The New Jersey Supreme Court reinstated a jury verdict for a worker whose foot was surgically amputated after it was crushed during a workplace incident.
The Supreme Court on Monday ordered the reinstatement of a judgment in favor of Philip Pantano, who worked as a mechanic for Container Services in New Jersey.
Mr. Pantano was injured in November 2013 while moving heavy industrial equipment. Co-worker Lawrence Giamella used a forklift to try to pry the equipment away from Mr. Pantano, but the forklift slipped and Mr. Pantano’s foot was crushed, leading to surgical amputation.
The Supreme Court ruled that a jury, not a judge, should have decided whether Giamella was a “loaned employee”; of Mr. Pantano’s employer. The judges said the trial judge erred in finding the company lacked control over Giamella.
After the injury, Mr. Pantano filed for workers’ compensation benefits and later sued Container Services of New Jersey and Marine Transport Inc.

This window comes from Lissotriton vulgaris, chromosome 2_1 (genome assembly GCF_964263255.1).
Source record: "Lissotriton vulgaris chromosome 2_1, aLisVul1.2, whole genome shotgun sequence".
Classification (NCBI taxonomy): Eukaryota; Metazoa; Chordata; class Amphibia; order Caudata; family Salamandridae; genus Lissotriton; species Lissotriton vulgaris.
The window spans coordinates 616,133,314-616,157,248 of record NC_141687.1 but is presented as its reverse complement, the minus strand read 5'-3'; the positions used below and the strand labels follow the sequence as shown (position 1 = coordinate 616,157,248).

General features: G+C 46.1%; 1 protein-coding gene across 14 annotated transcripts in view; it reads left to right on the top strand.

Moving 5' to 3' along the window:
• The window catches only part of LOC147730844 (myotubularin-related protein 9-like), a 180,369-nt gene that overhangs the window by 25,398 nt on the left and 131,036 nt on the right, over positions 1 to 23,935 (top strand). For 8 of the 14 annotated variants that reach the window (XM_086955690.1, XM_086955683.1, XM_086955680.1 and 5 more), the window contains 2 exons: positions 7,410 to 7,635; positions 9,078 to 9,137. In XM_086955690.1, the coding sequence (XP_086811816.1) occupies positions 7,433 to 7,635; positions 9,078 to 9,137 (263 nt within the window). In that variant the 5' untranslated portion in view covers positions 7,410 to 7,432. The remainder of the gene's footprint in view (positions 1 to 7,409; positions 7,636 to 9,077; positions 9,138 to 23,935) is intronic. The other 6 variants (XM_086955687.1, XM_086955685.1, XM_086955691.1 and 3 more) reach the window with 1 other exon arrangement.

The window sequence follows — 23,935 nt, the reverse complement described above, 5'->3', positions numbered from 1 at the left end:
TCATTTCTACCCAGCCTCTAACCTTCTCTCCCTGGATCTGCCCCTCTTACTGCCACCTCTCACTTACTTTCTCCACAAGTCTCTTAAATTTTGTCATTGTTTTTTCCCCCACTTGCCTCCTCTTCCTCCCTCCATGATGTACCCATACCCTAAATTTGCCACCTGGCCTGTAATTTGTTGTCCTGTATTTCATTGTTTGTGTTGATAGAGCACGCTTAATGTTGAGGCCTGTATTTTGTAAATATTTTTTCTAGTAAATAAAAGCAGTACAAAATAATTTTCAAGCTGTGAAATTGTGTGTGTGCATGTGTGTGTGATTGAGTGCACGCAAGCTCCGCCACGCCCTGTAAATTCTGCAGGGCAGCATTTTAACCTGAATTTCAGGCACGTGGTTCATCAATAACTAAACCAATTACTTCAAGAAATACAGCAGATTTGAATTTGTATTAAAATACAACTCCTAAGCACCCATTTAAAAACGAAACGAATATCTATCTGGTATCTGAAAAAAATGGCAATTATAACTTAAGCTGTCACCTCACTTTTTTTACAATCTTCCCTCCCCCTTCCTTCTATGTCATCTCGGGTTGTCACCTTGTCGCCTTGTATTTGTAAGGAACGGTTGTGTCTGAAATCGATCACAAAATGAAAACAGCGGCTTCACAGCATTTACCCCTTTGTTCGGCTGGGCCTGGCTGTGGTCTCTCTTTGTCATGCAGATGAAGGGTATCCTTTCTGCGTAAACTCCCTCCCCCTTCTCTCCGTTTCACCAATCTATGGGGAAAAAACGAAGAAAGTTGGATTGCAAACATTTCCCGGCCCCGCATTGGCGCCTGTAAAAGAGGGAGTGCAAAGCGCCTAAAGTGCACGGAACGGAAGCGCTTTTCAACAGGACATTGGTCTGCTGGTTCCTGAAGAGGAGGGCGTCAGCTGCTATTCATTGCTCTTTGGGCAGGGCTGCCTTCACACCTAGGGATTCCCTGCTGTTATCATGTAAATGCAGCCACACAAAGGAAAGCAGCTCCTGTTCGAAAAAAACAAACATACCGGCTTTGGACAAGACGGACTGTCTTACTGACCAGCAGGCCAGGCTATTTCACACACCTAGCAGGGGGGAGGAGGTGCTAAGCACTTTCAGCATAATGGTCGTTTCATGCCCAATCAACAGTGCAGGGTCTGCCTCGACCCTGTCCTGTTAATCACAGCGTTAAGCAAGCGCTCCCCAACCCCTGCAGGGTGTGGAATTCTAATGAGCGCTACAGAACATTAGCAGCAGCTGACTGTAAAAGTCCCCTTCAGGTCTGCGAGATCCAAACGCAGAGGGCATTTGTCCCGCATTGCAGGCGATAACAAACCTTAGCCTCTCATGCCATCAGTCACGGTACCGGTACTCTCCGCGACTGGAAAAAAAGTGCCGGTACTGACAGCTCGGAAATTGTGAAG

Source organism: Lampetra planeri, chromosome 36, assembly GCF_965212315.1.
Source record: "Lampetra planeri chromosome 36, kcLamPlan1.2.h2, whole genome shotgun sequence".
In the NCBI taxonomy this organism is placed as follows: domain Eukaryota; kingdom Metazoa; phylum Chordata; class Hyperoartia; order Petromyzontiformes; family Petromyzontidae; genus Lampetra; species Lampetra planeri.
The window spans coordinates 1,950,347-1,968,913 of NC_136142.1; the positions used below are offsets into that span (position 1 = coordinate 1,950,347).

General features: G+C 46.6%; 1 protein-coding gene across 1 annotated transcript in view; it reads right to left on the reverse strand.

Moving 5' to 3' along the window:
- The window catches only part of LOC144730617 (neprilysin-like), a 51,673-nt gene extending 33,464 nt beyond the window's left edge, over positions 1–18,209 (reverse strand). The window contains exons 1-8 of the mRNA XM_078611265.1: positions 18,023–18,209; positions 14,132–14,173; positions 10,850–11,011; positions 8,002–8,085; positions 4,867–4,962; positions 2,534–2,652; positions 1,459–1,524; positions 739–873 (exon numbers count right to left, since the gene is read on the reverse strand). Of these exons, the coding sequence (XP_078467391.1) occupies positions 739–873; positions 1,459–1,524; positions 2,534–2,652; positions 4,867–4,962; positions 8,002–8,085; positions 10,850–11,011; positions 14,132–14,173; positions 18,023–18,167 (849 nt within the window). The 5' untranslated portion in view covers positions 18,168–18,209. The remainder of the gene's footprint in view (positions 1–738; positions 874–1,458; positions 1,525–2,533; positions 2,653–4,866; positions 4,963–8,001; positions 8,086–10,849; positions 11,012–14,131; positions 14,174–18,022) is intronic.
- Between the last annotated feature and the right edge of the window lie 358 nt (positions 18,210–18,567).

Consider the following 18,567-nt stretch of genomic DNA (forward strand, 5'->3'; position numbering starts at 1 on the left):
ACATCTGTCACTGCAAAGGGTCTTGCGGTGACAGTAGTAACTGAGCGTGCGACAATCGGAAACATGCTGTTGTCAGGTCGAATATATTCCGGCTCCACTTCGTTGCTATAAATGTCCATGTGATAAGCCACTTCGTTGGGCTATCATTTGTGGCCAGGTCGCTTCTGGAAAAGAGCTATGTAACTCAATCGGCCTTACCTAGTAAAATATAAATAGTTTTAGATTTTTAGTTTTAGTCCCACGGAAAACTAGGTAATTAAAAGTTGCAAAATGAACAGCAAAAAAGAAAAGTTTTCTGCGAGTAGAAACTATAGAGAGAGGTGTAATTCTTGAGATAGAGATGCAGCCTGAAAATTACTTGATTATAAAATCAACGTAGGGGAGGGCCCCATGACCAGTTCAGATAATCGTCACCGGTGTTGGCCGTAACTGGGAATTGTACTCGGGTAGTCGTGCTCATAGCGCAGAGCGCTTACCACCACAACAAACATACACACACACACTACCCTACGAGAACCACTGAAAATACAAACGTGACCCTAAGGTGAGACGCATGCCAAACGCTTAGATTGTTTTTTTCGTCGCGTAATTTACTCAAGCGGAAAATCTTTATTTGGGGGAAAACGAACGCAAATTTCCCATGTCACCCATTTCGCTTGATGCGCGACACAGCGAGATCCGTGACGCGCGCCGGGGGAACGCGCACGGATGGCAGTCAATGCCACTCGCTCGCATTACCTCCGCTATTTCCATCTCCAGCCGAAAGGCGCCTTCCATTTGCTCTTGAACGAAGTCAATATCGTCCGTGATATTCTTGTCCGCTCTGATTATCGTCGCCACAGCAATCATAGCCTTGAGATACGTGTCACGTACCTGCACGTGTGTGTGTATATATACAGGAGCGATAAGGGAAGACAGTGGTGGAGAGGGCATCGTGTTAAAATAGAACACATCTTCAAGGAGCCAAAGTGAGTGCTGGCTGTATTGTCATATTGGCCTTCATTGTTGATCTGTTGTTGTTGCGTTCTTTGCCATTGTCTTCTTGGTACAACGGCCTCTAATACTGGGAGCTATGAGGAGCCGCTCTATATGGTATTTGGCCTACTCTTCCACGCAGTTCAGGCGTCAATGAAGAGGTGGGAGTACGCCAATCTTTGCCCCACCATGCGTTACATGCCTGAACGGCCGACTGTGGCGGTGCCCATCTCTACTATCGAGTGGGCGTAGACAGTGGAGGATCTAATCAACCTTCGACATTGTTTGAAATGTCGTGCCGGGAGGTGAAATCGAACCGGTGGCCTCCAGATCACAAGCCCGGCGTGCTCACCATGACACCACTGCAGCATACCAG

During litigation, Marine Transport argued that it was not Mr Giamella’s employer and should not be vicariously liable.
A jury found Giamella partially negligent and awarded $861,000 in damages to Pantano, but a judge vacated the verdict on the “loaned employee” issue and ruled in favor of Sea Transportation.
An appeals court reversed the decision and reinstated the verdict, but Marine Transport appealed, arguing that the “loaned employee” issue should be decided by a judge, not a jury.
The Supreme Court said the Appellate Division correctly determined that the issue should be decided by a jury, and the justices ordered the trial court to reinstate the jury’s verdict for Mr. Pantano.